Imagine you’re about to negotiate with a competing firm about a possible merger, but will need to combat emotional triggers.
You enter the conference room and find a reasonable and fair representative from the other company, someone you’ve reached mutually beneficial agreements with in the past. But you’re in a terrible mood: on the way to work, you were rear-ended by a distracted driver talking on his cell phone. As you sit down at the negotiation table, you contemplate the hassle of repairs and insurance claims. Even though you’re still seething, you’re certain that you can separate your rage and emotional triggers from the task at hand. But can you?
Probably not. Emotions of all types alter our thoughts, behavior, and underlying biology. In negotiations, the fact that integral emotions—feelings triggered by the negotiation itself—affect outcomes is well documented. For instance, if you found yourself negotiating with an old nemesis, you would experience integral anger. We now know that incidental emotions, or feelings unrelated to the negotiation at hand, also can have a significant effect on negotiations.
The Impact of Feelings and Emotional Triggers on Decision Making at the Bargaining Table
Whenever we make a decision, most of us assess our feelings to some degree. If we can label the source of an incidental emotion, then it is significantly less likely to affect our negotiation decisions. In a clever negotiation research study, researchers Norbert Schwarz of the University of Michigan and Gerald Clore of the University of Virginia had half of the participants answer on a sunny day a phone survey about life satisfaction; the other half answered the survey on a rainy day. As you might expect, participants who received calls on a rainy day reported significantly less life satisfaction than did participants who received calls on a sunny day. But when researchers began the call by asking, “By the way, how is the weather down there?” participants in the rainy condition responded as positively as participants in the sunny condition. Acknowledging the bad weather defused its impact on their evaluations.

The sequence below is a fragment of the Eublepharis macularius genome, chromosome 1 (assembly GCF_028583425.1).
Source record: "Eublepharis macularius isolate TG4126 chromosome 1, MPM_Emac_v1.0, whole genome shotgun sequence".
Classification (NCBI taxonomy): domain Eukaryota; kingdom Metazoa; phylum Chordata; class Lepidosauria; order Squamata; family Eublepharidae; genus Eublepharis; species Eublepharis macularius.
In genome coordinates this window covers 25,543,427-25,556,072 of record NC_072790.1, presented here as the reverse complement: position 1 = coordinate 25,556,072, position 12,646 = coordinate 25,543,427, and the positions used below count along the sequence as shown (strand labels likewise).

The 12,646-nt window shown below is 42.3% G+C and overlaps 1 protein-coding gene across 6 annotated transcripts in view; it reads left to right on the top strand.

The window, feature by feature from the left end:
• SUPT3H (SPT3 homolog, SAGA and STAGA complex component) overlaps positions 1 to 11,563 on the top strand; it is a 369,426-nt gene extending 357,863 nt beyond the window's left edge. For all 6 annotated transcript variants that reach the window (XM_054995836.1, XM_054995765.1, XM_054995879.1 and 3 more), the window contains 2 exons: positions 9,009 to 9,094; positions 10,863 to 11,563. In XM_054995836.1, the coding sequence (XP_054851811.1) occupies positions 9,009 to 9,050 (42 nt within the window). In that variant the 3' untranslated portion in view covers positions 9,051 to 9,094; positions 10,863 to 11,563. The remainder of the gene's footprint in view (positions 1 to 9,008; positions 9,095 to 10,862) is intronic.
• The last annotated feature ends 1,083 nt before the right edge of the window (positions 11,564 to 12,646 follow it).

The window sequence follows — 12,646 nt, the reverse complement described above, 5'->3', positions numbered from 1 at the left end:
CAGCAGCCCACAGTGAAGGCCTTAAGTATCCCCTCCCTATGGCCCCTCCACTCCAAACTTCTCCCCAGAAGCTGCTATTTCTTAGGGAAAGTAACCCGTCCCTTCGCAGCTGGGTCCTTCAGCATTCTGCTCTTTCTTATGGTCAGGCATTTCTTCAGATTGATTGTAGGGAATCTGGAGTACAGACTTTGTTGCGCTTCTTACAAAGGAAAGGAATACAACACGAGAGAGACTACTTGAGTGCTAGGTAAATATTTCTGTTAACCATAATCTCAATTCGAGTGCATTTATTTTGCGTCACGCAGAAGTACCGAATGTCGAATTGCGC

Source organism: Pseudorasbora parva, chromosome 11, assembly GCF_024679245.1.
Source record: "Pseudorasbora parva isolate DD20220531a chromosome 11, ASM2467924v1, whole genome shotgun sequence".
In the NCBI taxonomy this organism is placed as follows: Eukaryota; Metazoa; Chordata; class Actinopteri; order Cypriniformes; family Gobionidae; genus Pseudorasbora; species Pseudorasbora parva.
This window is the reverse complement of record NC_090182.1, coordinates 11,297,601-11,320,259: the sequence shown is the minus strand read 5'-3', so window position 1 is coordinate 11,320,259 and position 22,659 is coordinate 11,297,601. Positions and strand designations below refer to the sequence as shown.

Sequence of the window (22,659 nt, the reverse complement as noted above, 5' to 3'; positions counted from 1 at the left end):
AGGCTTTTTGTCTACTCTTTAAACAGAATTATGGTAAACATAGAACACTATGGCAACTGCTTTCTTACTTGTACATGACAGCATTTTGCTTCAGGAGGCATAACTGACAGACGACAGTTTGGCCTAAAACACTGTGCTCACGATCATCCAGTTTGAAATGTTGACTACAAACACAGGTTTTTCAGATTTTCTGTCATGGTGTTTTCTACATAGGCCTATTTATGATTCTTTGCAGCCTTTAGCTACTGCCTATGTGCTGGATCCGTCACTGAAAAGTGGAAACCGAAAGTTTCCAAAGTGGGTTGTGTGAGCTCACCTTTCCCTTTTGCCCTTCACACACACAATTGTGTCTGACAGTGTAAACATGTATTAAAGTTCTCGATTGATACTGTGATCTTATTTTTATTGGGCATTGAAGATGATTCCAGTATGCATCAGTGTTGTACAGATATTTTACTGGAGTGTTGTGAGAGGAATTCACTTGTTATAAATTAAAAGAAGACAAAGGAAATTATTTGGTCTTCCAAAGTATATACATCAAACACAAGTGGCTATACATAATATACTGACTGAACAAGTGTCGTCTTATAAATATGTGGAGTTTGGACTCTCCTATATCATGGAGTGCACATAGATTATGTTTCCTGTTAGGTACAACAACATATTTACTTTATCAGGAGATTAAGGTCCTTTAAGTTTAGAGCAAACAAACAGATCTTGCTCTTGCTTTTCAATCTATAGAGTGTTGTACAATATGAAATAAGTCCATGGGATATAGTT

How to Defuse Your Emotional Triggers Before Negotiation
To recognize and defuse your own incidental emotions, start by identifying your emotional triggers. A nationwide study led by Nobel Laureate Daniel Kahneman of Princeton University showed that Americans become most distressed when commuting or when talking to their bosses. Could these triggers be affecting your negotiations (see also, bias in negotiations)? Awareness of this possibility will improve your odds of recognizing the effects of such triggers in the heat of the moment.
Bargaining Strategies to Defuse Your Counterpart’s Emotional Triggers During Negotiation
To recognize and defuse an incidental emotion in your counterpart, remember that her mood may have nothing to do with you. If you suspect that the other side’s feelings are incidental to the negotiation, encourage her to draw a connection to the source of these feelings. Open-ended questions such as “Terrible day out, isn’t it?” or “How was the drive over?” can go a long way toward minimizing the influence of negative emotions on judgments and choices.
How do YOU control your emotional triggers for effective dispute resolution or bargaining purposes?
Adapted from “Negotiating Under the Influence,” by Jennifer S. Lerner, Professor, Harvard Kennedy School of Government, first published in the Negotiation newsletter.
Originally published in 2009.